In this sequel to Red Cliff, Chancellor Cao Cao convinces Emperor Xian of the Han to initiate a battle against the two Kingdoms of Shu and Wu, who have become allied forces, against all ... See full summary »
Tony Chiu-Wai Leung,
It's a heroic tale of three blood brothers and their struggle in the midst of war and political upheaval. It is based on "The Assassination of Ma," a Qing Dynasty (1644-1911) story about ... See full summary »
His country torn asunder by civil war, Zhao Zilong, a common man heeds the call of duty and from the humblest of roots rises through the ranks on wings of courage and cunning to command an ... See full summary »
During China's Tang dynasty the emperor has taken the princess of a neighboring province as wife. She has borne him two sons and raised his eldest. Now his control over his dominion is complete, including the royal family itself.
Story centers on a battle during China's Warring States Period, a series of civil wars, which spanned from the 5th to the 3rd century B.C. Based on a popular Japanese manga, which was in turn based a Japanese novel inspired by Warring States history in China.
In 208 A.D., in the final days of the Han Dynasty, shrewd Prime Minster Cao Cao convinced the fickle Emperor Han the only way to unite all of China was to declare war on the kingdoms of Xu in the west and East Wu in the south. Thus began a military campaign of unprecedented scale, led by the Prime Minister, himself. Left with no other hope for survival, the kingdoms of Xu and East Wu formed an unlikely alliance. Numerous battles of strength and wit ensued, both on land and on water, eventually culminating in the battle of Red Cliff. During the battle, two thousand ships were burned, and the course of Chinese history was changed forever. Written by
Ken Watanabe was originally selected for the role of Cao Cao. According to a report, some Chinese fans voiced objections over the choice as they felt that it was inappropriate for a Japanese actor to portray an important Chinese historical figure. The report claimed that the protests influenced the decision of John Woo, who eventually chose Fengyi Zhang for the role. See more »
A sleeping baby is shown with blood spattered on his face in one shot, and in the next shot his face is completely clean. See more »
The year is 208 AD. After years of civil war, a deathly calm has fallen of northern China. One by one, the rebel warlords have met their end under the sword of Prime Minister Cao Cao. Now, even the Han Emperor bows before his power. Yet from the south, a challenge is heard. Two leaders arise against Cao Cao's tyranny, the aging Liu Bei, and the inexperienced Sun Quan. So Cao Cao petitions the Emperor to brand these men as traitors, and declare a new war against the peaceful ...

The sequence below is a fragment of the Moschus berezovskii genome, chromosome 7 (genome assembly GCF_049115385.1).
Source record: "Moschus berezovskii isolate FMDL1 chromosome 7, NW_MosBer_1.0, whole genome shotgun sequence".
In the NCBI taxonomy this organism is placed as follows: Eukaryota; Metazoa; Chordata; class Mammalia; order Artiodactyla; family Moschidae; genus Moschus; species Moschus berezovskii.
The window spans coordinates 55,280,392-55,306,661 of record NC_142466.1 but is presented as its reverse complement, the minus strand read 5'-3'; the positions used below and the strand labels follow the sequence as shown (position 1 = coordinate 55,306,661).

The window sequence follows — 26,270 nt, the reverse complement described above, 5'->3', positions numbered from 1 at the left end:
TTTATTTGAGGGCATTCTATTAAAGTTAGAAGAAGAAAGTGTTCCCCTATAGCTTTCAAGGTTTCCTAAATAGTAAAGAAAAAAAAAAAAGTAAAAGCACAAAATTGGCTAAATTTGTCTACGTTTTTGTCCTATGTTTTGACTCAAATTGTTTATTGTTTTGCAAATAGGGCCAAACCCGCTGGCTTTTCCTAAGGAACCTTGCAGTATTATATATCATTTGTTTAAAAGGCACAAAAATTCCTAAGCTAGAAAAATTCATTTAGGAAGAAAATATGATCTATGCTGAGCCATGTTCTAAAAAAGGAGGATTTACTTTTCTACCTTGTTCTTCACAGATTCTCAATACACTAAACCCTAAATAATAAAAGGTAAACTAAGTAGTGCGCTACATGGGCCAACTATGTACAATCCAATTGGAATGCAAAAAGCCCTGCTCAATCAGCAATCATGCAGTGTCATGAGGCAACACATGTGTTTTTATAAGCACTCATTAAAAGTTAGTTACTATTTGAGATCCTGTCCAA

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Surprisingly good mega blockbuster from a seasoned Master
Admittedly, I had my doubts about Red Cliff. John Woo in the chair to make a historical war drama? That hasn't happened since... oh wait, it's never happened before. Then again, if Ang Lee could make a great movie about gay cowboys, I'm willing to see what John Woo can do outside his usual territory. That, and the film's steady high profile publicity over the past several years, made Red Cliff a must-see for me.
For Red Cliff, the biggest divergence from Woo's prime time classics such as The Killer is the subdued emotions. Most of Woo's classics were rather in-your-face in terms of melodrama, but not so in Red Cliff. While I loved his melodramas, I believe Red Cliff reveals a matured Woo with improved craftsmanship. Make no mistake: he has incorporated his signature themes of male bonding, loyalty, and sacrifice in Red Cliff--but in a much more subtle and understated manner.
Unquestionable, some viewers have loved Woo for his badass action sequences. But for me, I've always been a fan because of his memorable characters. To this point, I was pleased with Red Cliff's strong characters. The film has focused on making the central figures appealing by either embellishing them with an edgy factor or giving them some depth, and this is successful for the most part.
For me, the low point of the movie was the weak acting from Zhao Wei and Takeshi Kaneshiro -- not just compared to Tony Leung, but on any scale. Kaneshiro is an odd choice to play the historically glorified Zhuge Liang, while Zhao Wei's character seemed totally inconsequential.
The film also features some annoying cartoonish music, which seemed to be oddly misplaced in intense combat scenes.
Other than those few shortcomings, Red Cliff is a solid film that is both a mega blockbuster and quality film-making.
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